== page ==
All the news that's fit to print
Nothing against Travis Kelce. He plays football very well and is a goofball. But shouldn't Taylor Swift be able to find someone who, I dunno, makes sculptures on Bali out of palm trees, Christmas lights, and trash bags?
A high school teacher of mine said--this was around 1995--that class in America was hidden. His examples: a museum curator might make less than 30k but be invited to all the parties worth going to. Donald Trump, by contrast, would not get those invites. The teacher specifically called him out. I feel like this was true. Now there's no sense there's anything higher than fame, money, or "influence." I'm not saying we need classism or elitism. But a complete lack of class, well, is just that.
We need to talk about prisons and child malnutrition
An indisputable 8th Amendment violation: Texas prisoners dying in prisons without air conditioning. I showed the below video to my Federal Government classes and they listened to every syllable uttered by the formerly incarcerated. I would appreciate if you watched the video and shared it everywhere. People are burning to death in Texas prisons and we have not seriously undertaken a body count. It's hard to imagine a bigger societal and political failure.
You're also going to want to listen to this pediatrician talk about how the expiration of the child tax credit means children are starving. There's really no other way to say it: they're coming to the doctor malnourished. It's difficult to listen to, but this is what I shared with my class to introduce the concept of policy. Whether one agrees with the doctor's specific prescription or not, the country has needs which must be addressed.
The "otherwise peaceful quiet:" Kyla Houbolt, "early"
Busy-ness and its associated anxieties, I believe, can be an amplified effect. By that I mean something quite common: we feel busy and stressed at moments we should feel free. But busy-ness is an echo that won't let go, a bad jingle for a bad product, "Mambo No. 5." It resounds as if it were alive. "[M]yself it speaks and spells, / Crying What I do is me: for that I came."
early (courtesy the poet's bluesky) Kyla Houbolt outside in the predawn, stars misted over, loud voices down the hill. fighting? not fighting. loud in the otherwise peaceful quiet. crickets and one frog. there are things I have told nobody else.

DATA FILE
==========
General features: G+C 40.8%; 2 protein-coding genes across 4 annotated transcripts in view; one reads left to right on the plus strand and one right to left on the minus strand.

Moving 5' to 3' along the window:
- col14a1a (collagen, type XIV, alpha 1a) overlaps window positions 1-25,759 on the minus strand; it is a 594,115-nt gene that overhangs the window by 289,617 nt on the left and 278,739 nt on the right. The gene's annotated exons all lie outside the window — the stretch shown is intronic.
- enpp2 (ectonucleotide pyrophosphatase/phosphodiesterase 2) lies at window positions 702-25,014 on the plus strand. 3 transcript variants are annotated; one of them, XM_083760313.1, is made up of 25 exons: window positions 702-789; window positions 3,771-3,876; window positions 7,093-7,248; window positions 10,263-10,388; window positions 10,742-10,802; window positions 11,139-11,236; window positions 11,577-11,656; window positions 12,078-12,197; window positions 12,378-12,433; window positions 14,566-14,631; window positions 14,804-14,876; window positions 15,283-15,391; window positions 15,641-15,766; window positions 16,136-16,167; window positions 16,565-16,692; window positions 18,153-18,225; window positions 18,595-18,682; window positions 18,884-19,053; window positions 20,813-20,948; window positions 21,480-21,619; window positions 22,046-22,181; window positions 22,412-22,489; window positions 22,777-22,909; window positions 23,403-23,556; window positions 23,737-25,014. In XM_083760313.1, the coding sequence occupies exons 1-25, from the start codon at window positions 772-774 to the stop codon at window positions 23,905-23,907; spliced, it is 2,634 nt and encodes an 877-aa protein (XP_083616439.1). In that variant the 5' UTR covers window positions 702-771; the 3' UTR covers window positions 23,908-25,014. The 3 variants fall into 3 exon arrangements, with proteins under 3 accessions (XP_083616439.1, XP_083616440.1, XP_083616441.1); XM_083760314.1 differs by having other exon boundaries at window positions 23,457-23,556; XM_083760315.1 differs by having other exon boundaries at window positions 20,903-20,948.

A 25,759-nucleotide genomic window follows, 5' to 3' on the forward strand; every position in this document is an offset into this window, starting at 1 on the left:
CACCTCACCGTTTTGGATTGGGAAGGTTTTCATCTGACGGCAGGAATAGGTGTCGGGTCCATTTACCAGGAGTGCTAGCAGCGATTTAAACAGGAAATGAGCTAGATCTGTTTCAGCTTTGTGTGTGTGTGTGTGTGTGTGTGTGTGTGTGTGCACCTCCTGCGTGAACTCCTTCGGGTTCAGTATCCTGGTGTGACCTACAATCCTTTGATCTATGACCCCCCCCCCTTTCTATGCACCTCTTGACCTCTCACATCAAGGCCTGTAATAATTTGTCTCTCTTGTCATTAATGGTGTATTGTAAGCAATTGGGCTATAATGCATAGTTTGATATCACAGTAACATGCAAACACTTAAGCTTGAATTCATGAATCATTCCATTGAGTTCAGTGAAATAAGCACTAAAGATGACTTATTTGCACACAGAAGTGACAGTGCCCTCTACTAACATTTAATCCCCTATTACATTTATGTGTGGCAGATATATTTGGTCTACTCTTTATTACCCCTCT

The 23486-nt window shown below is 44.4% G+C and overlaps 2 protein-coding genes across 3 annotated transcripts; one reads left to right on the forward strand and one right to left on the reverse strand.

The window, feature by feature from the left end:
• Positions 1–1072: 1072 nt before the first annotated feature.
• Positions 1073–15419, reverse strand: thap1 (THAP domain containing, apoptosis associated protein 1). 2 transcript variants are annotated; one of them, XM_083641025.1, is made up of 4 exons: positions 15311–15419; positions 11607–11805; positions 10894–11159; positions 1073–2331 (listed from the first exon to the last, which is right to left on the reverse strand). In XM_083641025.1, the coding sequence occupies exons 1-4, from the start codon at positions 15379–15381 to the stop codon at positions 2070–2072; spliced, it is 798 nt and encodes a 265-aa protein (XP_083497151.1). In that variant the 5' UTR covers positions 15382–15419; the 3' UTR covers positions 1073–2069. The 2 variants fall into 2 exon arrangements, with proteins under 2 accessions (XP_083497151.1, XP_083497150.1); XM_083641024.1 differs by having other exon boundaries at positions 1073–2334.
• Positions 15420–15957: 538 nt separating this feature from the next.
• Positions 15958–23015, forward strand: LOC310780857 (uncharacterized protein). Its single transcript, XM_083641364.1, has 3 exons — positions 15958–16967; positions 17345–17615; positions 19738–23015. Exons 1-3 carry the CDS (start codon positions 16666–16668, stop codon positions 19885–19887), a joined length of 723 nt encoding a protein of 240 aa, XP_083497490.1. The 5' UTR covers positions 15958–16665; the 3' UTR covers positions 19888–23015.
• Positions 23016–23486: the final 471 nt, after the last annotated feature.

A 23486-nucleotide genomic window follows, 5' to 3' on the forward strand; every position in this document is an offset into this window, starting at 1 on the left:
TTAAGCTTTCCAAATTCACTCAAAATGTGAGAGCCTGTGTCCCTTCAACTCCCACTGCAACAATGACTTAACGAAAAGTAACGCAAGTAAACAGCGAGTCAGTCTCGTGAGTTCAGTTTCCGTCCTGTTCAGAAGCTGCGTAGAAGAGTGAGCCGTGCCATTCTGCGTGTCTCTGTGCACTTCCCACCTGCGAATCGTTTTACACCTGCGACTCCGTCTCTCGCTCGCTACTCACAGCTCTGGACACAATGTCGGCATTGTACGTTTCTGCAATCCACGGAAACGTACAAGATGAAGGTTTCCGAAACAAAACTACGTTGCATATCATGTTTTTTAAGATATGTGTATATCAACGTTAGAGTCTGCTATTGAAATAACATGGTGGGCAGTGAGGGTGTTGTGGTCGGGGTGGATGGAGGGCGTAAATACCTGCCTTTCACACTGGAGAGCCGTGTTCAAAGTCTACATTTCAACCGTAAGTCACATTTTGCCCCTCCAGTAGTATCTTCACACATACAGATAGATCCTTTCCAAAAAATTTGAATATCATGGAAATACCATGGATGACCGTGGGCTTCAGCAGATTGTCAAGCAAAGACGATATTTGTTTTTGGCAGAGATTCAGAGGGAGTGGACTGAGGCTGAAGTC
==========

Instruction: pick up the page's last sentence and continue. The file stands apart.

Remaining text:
So yeah, I'm trying to get away from this curse. Houbolt's fourth line in "early" speaks the spaces I've found. "[O]therwise peaceful quiet" is the right phrase. I'll have my headphones on at Starbucks or people-watch from an outdoor bench. There's no peace; busy-ness intrudes. I'll list what I must do tomorrow or worry whether I dropped my credit card. There's something else, though, which Houbolt's poem addresses. You could sit "outside in the predawn," watch the "stars" misted over, and end up startled and wondering about the "loud voices down the hill." The interruption of peaceful quiet is one issue, but I wonder if the inability to identify the noise has priority. "[F]ighting? / not fighting," Houbolt writes about those "loud voices," and it's that ambiguity about one's own experience which intrigues me.
You can say there is no ambiguity. We try for peace, there's an interruption, the attempt fails. Nothing ambiguous about that! But true peace should be unassailable, no? We want a lasting, unalterable, calm state of mind. We're up early in order to give the day a foundation, our foundation. So I do think it's a problem that our understanding of the world is unstable. If we can't tell whether a fight is happening around us or not, how can we achieve the calm we need?
Houbolt's poem, I think, suggests we patch it together from what we find. (I do believe I'm becoming a better writer because I'm a better scrapbooker.) Look at the second half of her lyric:
...in the otherwise peaceful quiet.
crickets and one frog.
there are things I have told nobody
"[Q]uiet," "crickets," "one frog" don't just evoke haiku and its associated culture. They're also a gathering, a patching together. You take the contingent things and collect them. If you ask one thing to be completely stable, to be eternal, you may be asking too much. You've got to understand that you collect. You. That peace doesn't come from strength of will, but the knowledge that your witness is irreplaceable.